In the end, FSC was paying out too much in dividends and, once the stock price declined below NAV, they could no longer issue shares without diluting existing shareholders significantly. This must have been apparent to the board of directors who reduced December's dividend to 5c and next quarter's to a $1/annum run-rate. However, based on their net assets stated at fiscal year end (end of Q3 calendar year), we estimate that FSC's dividend coverage will still be low at 89%. We used the average return on net assets achieved over the last three years (19.67%) although we should note that, with credit conditions and yields dramatically improved, investment income may actually show up lower. We computed the management fee, without any waiver, and other expenses accordingly. Net income should be about $125mn, below the $139mn in dividends slated to be paid. This implies that NAV will decline by 11c to $9.75 undiluted (dilution would imply ~$9.5) or that 11% of next year's distribution is a return of capital.

BDCs that qualify for RIC status are required to pay out 90% of net taxable income. FSC has had a history of realized losses versus unrealized gains, due to defaults, resulting in taxable income potentially being less than net income. In our view, a pay-out ratio of 90% would seem more sensible, for a going concern, retaining earnings to grow the business and provide some cover for bad times. To get to a 90% coverage level, FSC would have to reduce its dividend to 80c. Investors should consider that a "steady-state" level. At that level, FSC would organically engender dividend growth albeit low (~1%). More importantly, it would provide a buffer in case capital markets are not as friendly as they have been over the last couple of years. In order to stress test our estimate, we determined that a (gross) return on net assets of near 25% would be required to see a 90% pay-out ratio. That seems like a huge stretch. Alternatively, FSC could reduce their management fee by $38mn but, once again, that does not seem likely.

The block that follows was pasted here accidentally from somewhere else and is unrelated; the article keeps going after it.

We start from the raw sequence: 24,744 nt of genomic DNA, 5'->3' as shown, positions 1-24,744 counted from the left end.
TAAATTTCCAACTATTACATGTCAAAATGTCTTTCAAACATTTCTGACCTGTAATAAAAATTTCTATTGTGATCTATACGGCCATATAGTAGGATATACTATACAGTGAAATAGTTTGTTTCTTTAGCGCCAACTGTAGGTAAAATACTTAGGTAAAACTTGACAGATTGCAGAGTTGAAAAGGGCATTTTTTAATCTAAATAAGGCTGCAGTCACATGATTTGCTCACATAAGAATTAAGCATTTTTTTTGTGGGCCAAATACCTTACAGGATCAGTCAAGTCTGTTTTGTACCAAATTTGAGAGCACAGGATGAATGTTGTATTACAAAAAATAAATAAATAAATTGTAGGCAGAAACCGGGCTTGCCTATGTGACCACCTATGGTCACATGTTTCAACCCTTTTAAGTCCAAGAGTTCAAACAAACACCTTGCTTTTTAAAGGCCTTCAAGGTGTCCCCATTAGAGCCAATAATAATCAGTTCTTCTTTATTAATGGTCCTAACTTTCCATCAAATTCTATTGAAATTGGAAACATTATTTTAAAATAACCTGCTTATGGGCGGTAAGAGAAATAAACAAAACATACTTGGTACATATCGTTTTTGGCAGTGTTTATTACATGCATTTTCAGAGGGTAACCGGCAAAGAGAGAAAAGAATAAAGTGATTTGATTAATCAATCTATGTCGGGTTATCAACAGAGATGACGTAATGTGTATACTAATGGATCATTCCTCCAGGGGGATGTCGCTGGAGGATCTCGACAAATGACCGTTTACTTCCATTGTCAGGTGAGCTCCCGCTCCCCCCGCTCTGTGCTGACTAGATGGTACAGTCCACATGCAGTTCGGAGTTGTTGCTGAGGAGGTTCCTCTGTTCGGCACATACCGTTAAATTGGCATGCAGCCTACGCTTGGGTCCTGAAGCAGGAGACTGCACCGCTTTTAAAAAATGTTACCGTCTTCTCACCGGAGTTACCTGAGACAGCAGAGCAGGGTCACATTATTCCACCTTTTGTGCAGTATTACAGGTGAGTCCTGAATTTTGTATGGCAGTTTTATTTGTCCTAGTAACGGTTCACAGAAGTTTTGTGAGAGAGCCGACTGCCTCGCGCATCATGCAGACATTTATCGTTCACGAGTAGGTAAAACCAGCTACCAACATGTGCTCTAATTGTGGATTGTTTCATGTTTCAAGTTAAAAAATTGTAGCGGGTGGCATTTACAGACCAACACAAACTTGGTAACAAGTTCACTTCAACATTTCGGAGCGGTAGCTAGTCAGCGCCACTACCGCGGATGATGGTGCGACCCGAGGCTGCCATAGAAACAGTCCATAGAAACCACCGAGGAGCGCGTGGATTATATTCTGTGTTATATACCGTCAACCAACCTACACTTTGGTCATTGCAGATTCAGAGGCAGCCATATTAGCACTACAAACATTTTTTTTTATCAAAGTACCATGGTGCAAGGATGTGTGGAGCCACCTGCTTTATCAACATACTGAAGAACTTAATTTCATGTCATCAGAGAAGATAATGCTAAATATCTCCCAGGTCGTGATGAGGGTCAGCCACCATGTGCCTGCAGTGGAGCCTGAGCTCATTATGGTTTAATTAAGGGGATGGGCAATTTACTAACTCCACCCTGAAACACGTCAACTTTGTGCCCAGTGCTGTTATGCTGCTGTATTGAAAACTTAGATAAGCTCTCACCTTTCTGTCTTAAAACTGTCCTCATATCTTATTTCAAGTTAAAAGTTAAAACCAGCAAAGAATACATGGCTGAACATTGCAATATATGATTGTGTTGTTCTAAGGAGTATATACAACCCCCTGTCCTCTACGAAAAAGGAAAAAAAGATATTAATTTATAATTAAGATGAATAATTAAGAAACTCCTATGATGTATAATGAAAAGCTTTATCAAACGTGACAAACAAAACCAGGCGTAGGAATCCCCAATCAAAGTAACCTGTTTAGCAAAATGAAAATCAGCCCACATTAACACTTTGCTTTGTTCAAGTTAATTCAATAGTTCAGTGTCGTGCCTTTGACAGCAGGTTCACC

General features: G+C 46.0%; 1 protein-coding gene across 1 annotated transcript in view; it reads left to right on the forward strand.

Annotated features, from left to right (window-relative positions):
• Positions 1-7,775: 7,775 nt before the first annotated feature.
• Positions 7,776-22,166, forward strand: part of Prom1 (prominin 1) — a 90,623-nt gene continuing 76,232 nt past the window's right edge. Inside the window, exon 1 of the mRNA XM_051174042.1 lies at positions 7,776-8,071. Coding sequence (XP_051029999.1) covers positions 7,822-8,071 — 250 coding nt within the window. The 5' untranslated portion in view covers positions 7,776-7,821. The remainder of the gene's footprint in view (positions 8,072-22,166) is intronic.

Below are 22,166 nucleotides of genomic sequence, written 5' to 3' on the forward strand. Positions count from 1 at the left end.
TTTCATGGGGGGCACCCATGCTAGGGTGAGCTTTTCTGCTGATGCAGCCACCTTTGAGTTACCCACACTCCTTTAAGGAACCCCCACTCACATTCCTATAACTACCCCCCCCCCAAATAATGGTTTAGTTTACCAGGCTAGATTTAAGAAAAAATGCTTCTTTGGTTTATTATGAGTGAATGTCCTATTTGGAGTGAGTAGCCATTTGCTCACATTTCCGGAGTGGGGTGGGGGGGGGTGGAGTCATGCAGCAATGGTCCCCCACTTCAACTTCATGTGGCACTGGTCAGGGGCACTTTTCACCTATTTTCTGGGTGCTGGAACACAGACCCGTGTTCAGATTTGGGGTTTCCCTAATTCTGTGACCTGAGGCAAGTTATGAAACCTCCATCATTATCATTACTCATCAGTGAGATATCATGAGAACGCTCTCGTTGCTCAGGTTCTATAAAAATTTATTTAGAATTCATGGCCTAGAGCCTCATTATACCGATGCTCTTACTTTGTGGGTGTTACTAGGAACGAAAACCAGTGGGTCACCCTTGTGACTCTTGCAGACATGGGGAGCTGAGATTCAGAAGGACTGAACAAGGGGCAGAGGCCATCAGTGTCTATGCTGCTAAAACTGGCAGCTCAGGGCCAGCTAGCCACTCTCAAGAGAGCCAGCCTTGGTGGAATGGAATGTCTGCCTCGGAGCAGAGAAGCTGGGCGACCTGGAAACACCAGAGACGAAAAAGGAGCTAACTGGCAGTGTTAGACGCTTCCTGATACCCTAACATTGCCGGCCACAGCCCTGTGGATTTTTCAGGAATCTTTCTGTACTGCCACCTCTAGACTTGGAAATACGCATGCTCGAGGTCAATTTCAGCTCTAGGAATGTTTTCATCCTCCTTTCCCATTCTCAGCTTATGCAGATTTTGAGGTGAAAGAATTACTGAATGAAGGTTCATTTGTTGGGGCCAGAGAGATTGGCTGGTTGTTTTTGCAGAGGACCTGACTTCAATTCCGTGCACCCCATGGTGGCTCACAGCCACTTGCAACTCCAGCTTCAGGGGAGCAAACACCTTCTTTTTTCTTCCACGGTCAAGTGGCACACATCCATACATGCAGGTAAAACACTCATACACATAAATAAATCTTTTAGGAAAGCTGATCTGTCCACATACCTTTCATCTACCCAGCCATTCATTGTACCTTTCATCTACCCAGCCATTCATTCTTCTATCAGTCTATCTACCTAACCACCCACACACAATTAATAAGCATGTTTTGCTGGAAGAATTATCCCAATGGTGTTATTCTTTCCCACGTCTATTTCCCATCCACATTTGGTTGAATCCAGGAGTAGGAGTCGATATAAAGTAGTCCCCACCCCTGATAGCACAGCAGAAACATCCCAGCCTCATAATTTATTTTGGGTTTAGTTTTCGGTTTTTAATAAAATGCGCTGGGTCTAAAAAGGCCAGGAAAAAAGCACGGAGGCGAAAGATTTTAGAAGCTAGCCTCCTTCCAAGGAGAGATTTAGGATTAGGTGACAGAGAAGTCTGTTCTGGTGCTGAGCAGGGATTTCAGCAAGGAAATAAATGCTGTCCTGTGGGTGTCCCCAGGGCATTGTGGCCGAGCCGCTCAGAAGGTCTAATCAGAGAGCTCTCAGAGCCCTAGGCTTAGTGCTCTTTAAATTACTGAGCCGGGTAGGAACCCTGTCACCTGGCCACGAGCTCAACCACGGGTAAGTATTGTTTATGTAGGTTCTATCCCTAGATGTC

Will FSC actually cut the dividend to 80c? We doubt it unless the market forces their hand. More likely, they will opportunistically issue shares during 2014 as they have in the past. While they could increase debt, both leverage and debt/free cash flow would argue against that, particularly in light of where we are in the credit cycle. Regardless, it is unclear if the market would reward the common shares much if leverage increases. The implication for FSC common shareholders though is that the stated "yield" is not all it's cracked up to be and investors should consider what yield they require assuming an 80c dividend. In our view, 9-10% on 80c sounds right but, of course, everyone has their own view. This means we see a mid $8 share price as closer to fair. In a recent article, the author makes a bullish case for the shares at their current price of around $9.40. We would temper such optimism with the facts we've laid out here and suggest investors weigh alternatives. For example, we laid out a bullish case on KFN recently (here), where management fees are much lower at about 17% of net income, half of FSC's fee cost.

Disclosure: I have no positions in any stocks mentioned, and no plans to initiate any positions within the next 72 hours. I wrote this article myself, and it expresses my own opinions. I am not receiving compensation for it (other than from Seeking Alpha). I have no business relationship with any company whose stock is mentioned in this article.